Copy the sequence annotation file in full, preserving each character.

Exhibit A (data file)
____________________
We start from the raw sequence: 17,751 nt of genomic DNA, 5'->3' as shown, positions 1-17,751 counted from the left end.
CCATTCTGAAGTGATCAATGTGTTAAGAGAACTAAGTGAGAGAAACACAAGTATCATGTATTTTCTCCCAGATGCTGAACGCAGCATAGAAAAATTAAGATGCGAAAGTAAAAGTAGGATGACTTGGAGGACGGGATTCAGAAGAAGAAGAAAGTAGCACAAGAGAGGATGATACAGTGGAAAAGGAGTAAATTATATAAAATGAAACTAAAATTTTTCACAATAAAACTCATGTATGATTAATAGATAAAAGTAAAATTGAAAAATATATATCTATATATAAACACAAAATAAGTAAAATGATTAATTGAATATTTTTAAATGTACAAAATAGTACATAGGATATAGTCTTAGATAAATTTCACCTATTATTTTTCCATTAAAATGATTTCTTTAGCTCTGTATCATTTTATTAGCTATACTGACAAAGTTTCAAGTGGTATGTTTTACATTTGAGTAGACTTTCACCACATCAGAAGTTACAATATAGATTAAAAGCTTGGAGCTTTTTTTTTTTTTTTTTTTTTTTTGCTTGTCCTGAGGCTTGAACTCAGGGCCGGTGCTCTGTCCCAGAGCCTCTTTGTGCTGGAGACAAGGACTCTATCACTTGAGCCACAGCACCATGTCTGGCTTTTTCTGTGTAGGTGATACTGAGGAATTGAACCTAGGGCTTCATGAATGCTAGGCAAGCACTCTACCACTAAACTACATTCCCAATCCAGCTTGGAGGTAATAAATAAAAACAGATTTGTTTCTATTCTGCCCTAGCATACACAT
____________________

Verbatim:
We start from the raw sequence: 17,751 nt of genomic DNA, 5'->3' as shown, positions 1-17,751 counted from the left end.
CCATTCTGAAGTGATCAATGTGTTAAGAGAACTAAGTGAGAGAAACACAAGTATCATGTATTTTCTCCCAGATGCTGAACGCAGCATAGAAAAATTAAGATGCGAAAGTAAAAGTAGGATGACTTGGAGGACGGGATTCAGAAGAAGAAGAAAGTAGCACAAGAGAGGATGATACAGTGGAAAAGGAGTAAATTATATAAAATGAAACTAAAATTTTTCACAATAAAACTCATGTATGATTAATAGATAAAAGTAAAATTGAAAAATATATATCTATATATAAACACAAAATAAGTAAAATGATTAATTGAATATTTTTAAATGTACAAAATAGTACATAGGATATAGTCTTAGATAAATTTCACCTATTATTTTTCCATTAAAATGATTTCTTTAGCTCTGTATCATTTTATTAGCTATACTGACAAAGTTTCAAGTGGTATGTTTTACATTTGAGTAGACTTTCACCACATCAGAAGTTACAATATAGATTAAAAGCTTGGAGCTTTTTTTTTTTTTTTTTTTTTTTTGCTTGTCCTGAGGCTTGAACTCAGGGCCGGTGCTCTGTCCCAGAGCCTCTTTGTGCTGGAGACAAGGACTCTATCACTTGAGCCACAGCACCATGTCTGGCTTTTTCTGTGTAGGTGATACTGAGGAATTGAACCTAGGGCTTCATGAATGCTAGGCAAGCACTCTACCACTAAACTACATTCCCAATCCAGCTTGGAGGTAATAAATAAAAACAGATTTGTTTCTATTCTGCCCTAGCATACACAT